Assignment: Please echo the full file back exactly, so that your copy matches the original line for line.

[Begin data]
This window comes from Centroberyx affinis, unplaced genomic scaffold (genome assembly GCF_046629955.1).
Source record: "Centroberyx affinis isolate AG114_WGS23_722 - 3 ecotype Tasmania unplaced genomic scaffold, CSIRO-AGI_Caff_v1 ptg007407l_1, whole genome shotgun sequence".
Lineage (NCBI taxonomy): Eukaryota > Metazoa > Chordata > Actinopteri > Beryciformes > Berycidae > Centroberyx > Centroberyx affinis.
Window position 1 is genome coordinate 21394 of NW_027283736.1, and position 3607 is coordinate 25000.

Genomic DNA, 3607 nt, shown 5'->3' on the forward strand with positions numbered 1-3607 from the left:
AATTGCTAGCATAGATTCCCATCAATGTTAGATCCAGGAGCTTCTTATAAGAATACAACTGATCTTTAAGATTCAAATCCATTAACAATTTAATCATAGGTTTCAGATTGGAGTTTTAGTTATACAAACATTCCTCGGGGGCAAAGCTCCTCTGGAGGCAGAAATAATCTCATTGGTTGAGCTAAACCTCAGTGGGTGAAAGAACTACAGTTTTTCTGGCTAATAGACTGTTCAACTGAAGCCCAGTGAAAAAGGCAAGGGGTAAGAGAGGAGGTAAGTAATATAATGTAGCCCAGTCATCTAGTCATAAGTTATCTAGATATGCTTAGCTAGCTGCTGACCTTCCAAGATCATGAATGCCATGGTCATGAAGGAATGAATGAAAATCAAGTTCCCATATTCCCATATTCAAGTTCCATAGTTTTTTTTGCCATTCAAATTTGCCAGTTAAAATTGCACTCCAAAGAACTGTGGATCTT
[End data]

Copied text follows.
This window comes from Centroberyx affinis, unplaced genomic scaffold (genome assembly GCF_046629955.1).
Source record: "Centroberyx affinis isolate AG114_WGS23_722 - 3 ecotype Tasmania unplaced genomic scaffold, CSIRO-AGI_Caff_v1 ptg007407l_1, whole genome shotgun sequence".
Lineage (NCBI taxonomy): Eukaryota > Metazoa > Chordata > Actinopteri > Beryciformes > Berycidae > Centroberyx > Centroberyx affinis.
Window position 1 is genome coordinate 21394 of NW_027283736.1, and position 3607 is coordinate 25000.

Genomic DNA, 3607 nt, shown 5'->3' on the forward strand with positions numbered 1-3607 from the left:
AATTGCTAGCATAGATTCCCATCAATGTTAGATCCAGGAGCTTCTTATAAGAATACAACTGATCTTTAAGATTCAAATCCATTAACAATTTAATCATAGGTTTCAGATTGGAGTTTTAGTTATACAAACATTCCTCGGGGGCAAAGCTCCTCTGGAGGCAGAAATAATCTCATTGGTTGAGCTAAACCTCAGTGGGTGAAAGAACTACAGTTTTTCTGGCTAATAGACTGTTCAACTGAAGCCCAGTGAAAAAGGCAAGGGGTAAGAGAGGAGGTAAGTAATATAATGTAGCCCAGTCATCTAGTCATAAGTTATCTAGATATGCTTAGCTAGCTGCTGACCTTCCAAGATCATGAATGCCATGGTCATGAAGGAATGAATGAAAATCAAGTTCCCATATTCCCATATTCAAGTTCCATAGTTTTTTTTGCCATTCAAATTTGCCAGTTAAAATTGCACTCCAAAGAACTGTGGATCTT